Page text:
Wednesday 23 September 2020 10:46am
Two events hosted by the University of Otago Faculty of Law on 29 and 30 September are aimed at making the key issues behind next month’s assisted dying and cannabis referenda accessible to the public.
Associate Professor Barry Allan was inspired to hold the events after seeing a colleague, a Professor of Law, “pick up the Cannabis Legislation and Control Bill and immediately put it down again.”
“It was over 150 pages long and was far too much for him, a law professor, to cope with. It struck me, if he found it too much, how hard it would be for people without any experience to get to grips with the proposed changes to cannabis consumption and supply laws.”
A session on the other referendum topic to be decided during next month’s general election ballot will be held on 29 September, when Professor Colin Gavaghan, Dr Jeanne Snelling and event chair Associate Professor Allan discuss the End of Life Choice Act.
Gavaghan and Snelling have researched the Act extensively, and Allan says he will present the academics with a series of questions the public might want answered.
“We will be talking about who can use the Act, what unbearable suffering means, what protections are in place to stop people being pressured into agreeing to assisted dying, the impact on those in the community with a disability and the ability of doctors to object and to a small extent the practicalities of assisted dying.”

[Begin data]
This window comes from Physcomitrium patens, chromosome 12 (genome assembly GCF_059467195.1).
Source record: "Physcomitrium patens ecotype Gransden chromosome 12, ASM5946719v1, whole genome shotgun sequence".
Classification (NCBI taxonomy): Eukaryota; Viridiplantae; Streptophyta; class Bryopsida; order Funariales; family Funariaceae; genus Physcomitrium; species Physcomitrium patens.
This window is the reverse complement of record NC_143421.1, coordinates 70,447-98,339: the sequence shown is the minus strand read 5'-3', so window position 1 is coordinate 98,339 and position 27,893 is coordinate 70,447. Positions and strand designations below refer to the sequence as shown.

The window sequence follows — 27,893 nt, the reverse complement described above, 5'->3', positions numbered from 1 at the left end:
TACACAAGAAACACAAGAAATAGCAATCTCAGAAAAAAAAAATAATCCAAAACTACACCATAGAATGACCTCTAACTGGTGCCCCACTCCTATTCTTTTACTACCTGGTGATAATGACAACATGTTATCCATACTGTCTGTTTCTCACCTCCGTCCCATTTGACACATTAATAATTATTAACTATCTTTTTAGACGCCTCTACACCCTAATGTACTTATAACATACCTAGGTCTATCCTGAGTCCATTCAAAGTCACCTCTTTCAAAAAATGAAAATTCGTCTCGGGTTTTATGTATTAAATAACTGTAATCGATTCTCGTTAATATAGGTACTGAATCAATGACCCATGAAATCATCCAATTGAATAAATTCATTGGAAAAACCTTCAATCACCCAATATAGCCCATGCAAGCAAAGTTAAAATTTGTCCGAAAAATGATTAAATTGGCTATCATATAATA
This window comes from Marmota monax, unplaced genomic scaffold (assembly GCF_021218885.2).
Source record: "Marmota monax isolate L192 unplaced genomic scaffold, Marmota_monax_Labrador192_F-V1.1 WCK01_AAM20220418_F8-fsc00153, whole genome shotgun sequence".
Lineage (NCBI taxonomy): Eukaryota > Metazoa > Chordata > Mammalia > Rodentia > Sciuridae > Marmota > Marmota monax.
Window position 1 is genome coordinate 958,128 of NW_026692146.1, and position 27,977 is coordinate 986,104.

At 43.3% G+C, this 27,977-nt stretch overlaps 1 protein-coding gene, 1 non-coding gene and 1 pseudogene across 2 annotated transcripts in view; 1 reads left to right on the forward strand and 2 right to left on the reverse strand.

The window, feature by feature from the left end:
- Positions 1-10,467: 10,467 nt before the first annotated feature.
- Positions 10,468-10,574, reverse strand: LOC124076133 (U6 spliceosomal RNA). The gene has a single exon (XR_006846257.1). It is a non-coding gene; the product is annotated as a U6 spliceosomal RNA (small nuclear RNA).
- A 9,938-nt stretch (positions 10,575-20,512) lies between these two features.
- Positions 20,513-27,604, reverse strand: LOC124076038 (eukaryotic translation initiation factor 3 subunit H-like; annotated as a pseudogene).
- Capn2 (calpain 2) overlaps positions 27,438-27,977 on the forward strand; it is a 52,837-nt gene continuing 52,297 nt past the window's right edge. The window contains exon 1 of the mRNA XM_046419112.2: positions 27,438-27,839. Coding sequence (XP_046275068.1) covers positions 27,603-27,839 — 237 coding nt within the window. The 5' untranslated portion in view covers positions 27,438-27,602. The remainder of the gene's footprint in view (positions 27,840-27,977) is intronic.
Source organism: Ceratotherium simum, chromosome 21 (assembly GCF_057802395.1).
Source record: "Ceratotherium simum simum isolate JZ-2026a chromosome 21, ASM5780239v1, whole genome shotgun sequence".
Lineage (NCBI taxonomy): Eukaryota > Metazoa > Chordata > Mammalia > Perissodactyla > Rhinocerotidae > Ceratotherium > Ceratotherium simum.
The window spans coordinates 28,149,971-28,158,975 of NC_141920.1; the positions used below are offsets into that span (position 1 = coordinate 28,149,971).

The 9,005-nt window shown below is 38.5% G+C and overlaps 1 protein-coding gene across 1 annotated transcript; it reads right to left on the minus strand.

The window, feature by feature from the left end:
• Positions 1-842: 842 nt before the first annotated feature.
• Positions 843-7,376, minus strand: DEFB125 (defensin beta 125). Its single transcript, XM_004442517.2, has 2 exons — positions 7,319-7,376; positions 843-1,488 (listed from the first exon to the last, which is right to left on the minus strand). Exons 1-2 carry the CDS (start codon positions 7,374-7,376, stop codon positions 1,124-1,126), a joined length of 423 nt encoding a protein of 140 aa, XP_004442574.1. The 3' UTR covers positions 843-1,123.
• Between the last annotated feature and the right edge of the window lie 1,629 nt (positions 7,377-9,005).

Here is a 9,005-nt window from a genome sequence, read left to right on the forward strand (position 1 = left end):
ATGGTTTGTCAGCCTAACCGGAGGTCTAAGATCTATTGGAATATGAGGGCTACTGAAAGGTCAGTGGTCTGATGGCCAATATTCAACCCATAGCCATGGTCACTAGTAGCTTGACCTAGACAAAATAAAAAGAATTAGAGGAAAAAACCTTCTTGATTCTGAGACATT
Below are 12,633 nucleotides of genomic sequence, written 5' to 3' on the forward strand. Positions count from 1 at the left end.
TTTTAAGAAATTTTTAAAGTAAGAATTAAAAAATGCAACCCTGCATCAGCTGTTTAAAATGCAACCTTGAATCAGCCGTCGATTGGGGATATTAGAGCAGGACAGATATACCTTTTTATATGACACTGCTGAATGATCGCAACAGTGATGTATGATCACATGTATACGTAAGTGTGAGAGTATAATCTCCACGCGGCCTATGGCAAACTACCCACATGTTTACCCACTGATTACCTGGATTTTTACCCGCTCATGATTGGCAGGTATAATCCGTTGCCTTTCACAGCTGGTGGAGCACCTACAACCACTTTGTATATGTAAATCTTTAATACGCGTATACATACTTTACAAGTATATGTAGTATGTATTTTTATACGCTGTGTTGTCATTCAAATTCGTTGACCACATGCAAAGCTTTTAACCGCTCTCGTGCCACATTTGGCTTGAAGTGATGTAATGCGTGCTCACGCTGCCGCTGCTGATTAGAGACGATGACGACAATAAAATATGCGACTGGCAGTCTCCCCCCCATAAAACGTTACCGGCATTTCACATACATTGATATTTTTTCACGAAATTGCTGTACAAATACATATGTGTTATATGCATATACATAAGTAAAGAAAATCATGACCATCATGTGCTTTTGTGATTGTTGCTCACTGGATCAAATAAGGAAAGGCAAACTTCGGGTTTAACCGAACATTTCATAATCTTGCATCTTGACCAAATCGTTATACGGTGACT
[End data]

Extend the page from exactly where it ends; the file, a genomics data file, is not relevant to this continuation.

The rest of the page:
On 30 September Professor Andrew Geddis, Dr Dawn Duncan and Allan will discuss the Cannabis Legislation and Control Bill.
Geddis will cover the general policy shift from criminalisation to concerns with health and harm reduction and the role the Cannabis Regulatory Authority would play in future implementation.
Duncan will approach the Bill from an employment perspective and discuss safeguards, such as growing facilities’ requirements to be secure and Allan will cover private use, how much cannabis would be permitted, and how it could be commercialised. Allan says a particular issue for discussion is whether New Zealand will see Amsterdam-style cannabis lounges open if the Bill passes.
He hopes the sessions will be helpful to everyone voting in the upcoming referendums.
“It is a very big ask from the Government to get the public input this way – and we've seen a lot of unhappiness arise from a certain referendum carried out in the UK not so long ago. Having informed voters will hopefully mean that the outcomes of the two referendums are a genuine gauge of what the public wants.”
“Several weeks ago, on RNZ, Kim Hill asked a legal commentator how people are expected to find out what they are voting for, and the answer was the referendum website set up by the Government; this does have a lot of information, but not everyone wants to or can go to a website, and I'd hope to bring the information to life a bit in a way that a website cannot.”
Allan says the participants are looking forward to donning their “lawyer hats” to give an unbiased account of what the law in both these areas will be if passed.
“I know there are a lot of perspectives on these changes, with various people and groups being quite vocal about why we should vote ‘yes’ or ‘no’ in the referendums. These are obviously perfectly valid things to do, but it can lead to a very selective account of what the proposed legislation actually means.”